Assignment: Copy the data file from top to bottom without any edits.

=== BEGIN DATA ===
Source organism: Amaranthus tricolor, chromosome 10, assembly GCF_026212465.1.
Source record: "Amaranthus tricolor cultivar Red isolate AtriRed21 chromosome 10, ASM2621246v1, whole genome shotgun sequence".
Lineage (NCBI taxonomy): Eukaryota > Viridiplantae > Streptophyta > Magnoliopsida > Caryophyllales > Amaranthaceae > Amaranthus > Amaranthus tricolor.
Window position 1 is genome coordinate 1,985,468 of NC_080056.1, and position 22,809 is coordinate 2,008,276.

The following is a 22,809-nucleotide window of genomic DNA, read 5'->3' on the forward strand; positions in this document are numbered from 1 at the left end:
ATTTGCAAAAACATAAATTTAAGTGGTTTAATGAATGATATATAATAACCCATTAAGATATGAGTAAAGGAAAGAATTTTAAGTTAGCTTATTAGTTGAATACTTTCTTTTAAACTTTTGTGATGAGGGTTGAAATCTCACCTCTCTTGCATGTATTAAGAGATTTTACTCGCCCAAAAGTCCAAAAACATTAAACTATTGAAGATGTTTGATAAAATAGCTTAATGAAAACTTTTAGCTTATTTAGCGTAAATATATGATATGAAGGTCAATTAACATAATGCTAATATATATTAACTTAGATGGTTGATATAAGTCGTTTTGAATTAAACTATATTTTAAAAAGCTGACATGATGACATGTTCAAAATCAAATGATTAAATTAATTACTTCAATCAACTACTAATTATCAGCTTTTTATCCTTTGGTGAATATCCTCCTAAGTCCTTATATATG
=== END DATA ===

Source organism: Amaranthus tricolor, chromosome 10, assembly GCF_026212465.1.
Source record: "Amaranthus tricolor cultivar Red isolate AtriRed21 chromosome 10, ASM2621246v1, whole genome shotgun sequence".
Lineage (NCBI taxonomy): Eukaryota > Viridiplantae > Streptophyta > Magnoliopsida > Caryophyllales > Amaranthaceae > Amaranthus > Amaranthus tricolor.
Window position 1 is genome coordinate 1,985,468 of NC_080056.1, and position 22,809 is coordinate 2,008,276.

The following is a 22,809-nucleotide window of genomic DNA, read 5'->3' on the forward strand; positions in this document are numbered from 1 at the left end:
ATTTGCAAAAACATAAATTTAAGTGGTTTAATGAATGATATATAATAACCCATTAAGATATGAGTAAAGGAAAGAATTTTAAGTTAGCTTATTAGTTGAATACTTTCTTTTAAACTTTTGTGATGAGGGTTGAAATCTCACCTCTCTTGCATGTATTAAGAGATTTTACTCGCCCAAAAGTCCAAAAACATTAAACTATTGAAGATGTTTGATAAAATAGCTTAATGAAAACTTTTAGCTTATTTAGCGTAAATATATGATATGAAGGTCAATTAACATAATGCTAATATATATTAACTTAGATGGTTGATATAAGTCGTTTTGAATTAAACTATATTTTAAAAAGCTGACATGATGACATGTTCAAAATCAAATGATTAAATTAATTACTTCAATCAACTACTAATTATCAGCTTTTTATCCTTTGGTGAATATCCTCCTAAGTCCTTATATATG